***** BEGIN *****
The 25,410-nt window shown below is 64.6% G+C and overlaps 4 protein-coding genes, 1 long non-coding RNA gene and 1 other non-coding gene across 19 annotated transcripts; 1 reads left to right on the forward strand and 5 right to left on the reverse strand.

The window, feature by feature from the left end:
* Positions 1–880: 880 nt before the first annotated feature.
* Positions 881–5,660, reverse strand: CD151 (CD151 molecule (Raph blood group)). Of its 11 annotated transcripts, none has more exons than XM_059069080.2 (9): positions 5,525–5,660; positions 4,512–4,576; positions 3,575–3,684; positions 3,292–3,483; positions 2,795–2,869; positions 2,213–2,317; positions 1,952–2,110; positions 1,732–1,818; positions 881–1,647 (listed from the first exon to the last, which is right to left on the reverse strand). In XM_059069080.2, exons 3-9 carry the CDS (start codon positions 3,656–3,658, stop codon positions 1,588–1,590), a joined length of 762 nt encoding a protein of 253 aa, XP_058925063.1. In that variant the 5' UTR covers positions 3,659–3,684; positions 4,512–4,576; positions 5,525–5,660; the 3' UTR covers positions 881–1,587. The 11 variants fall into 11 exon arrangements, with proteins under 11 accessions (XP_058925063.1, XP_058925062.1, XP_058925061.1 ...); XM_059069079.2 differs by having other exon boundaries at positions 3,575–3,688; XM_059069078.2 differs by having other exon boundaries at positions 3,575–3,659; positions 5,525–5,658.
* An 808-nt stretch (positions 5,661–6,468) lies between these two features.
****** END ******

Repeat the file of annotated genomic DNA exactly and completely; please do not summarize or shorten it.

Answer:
The 25,410-nt window shown below is 64.6% G+C and overlaps 4 protein-coding genes, 1 long non-coding RNA gene and 1 other non-coding gene across 19 annotated transcripts; 1 reads left to right on the forward strand and 5 right to left on the reverse strand.

The window, feature by feature from the left end:
* Positions 1–880: 880 nt before the first annotated feature.
* Positions 881–5,660, reverse strand: CD151 (CD151 molecule (Raph blood group)). Of its 11 annotated transcripts, none has more exons than XM_059069080.2 (9): positions 5,525–5,660; positions 4,512–4,576; positions 3,575–3,684; positions 3,292–3,483; positions 2,795–2,869; positions 2,213–2,317; positions 1,952–2,110; positions 1,732–1,818; positions 881–1,647 (listed from the first exon to the last, which is right to left on the reverse strand). In XM_059069080.2, exons 3-9 carry the CDS (start codon positions 3,656–3,658, stop codon positions 1,588–1,590), a joined length of 762 nt encoding a protein of 253 aa, XP_058925063.1. In that variant the 5' UTR covers positions 3,659–3,684; positions 4,512–4,576; positions 5,525–5,660; the 3' UTR covers positions 881–1,587. The 11 variants fall into 11 exon arrangements, with proteins under 11 accessions (XP_058925063.1, XP_058925062.1, XP_058925061.1 ...); XM_059069079.2 differs by having other exon boundaries at positions 3,575–3,688; XM_059069078.2 differs by having other exon boundaries at positions 3,575–3,659; positions 5,525–5,658.
* An 808-nt stretch (positions 5,661–6,468) lies between these two features.